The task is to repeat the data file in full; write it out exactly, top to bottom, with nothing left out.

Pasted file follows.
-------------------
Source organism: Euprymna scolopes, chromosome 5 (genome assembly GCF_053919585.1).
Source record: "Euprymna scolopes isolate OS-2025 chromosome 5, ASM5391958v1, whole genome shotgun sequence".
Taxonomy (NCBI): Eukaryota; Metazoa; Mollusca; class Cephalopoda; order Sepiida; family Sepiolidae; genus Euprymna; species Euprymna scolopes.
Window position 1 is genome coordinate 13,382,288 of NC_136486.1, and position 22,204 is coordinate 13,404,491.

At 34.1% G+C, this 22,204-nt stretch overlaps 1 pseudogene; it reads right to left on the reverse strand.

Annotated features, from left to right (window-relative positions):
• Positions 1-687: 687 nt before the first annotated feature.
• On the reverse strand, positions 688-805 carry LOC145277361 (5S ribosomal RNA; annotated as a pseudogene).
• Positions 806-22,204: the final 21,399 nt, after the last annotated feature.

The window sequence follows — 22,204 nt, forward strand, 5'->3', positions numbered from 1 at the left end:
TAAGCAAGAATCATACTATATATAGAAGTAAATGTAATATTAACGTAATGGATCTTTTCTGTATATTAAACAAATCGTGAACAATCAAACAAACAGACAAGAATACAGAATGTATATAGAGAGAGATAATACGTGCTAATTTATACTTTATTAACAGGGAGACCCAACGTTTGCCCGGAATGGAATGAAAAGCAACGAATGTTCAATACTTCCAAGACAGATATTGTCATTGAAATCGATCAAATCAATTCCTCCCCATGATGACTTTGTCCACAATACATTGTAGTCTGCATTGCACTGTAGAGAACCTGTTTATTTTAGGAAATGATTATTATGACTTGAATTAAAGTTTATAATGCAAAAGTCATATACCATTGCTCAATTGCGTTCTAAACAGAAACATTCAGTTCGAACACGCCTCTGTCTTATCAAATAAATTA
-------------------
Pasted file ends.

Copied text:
Source organism: Euprymna scolopes, chromosome 5 (genome assembly GCF_053919585.1).
Source record: "Euprymna scolopes isolate OS-2025 chromosome 5, ASM5391958v1, whole genome shotgun sequence".
Taxonomy (NCBI): Eukaryota; Metazoa; Mollusca; class Cephalopoda; order Sepiida; family Sepiolidae; genus Euprymna; species Euprymna scolopes.
Window position 1 is genome coordinate 13,382,288 of NC_136486.1, and position 22,204 is coordinate 13,404,491.

At 34.1% G+C, this 22,204-nt stretch overlaps 1 pseudogene; it reads right to left on the reverse strand.

Annotated features, from left to right (window-relative positions):
• Positions 1-687: 687 nt before the first annotated feature.
• On the reverse strand, positions 688-805 carry LOC145277361 (5S ribosomal RNA; annotated as a pseudogene).
• Positions 806-22,204: the final 21,399 nt, after the last annotated feature.

The window sequence follows — 22,204 nt, forward strand, 5'->3', positions numbered from 1 at the left end:
TAAGCAAGAATCATACTATATATAGAAGTAAATGTAATATTAACGTAATGGATCTTTTCTGTATATTAAACAAATCGTGAACAATCAAACAAACAGACAAGAATACAGAATGTATATAGAGAGAGATAATACGTGCTAATTTATACTTTATTAACAGGGAGACCCAACGTTTGCCCGGAATGGAATGAAAAGCAACGAATGTTCAATACTTCCAAGACAGATATTGTCATTGAAATCGATCAAATCAATTCCTCCCCATGATGACTTTGTCCACAATACATTGTAGTCTGCATTGCACTGTAGAGAACCTGTTTATTTTAGGAAATGATTATTATGACTTGAATTAAAGTTTATAATGCAAAAGTCATATACCATTGCTCAATTGCGTTCTAAACAGAAACATTCAGTTCGAACACGCCTCTGTCTTATCAAATAAATTA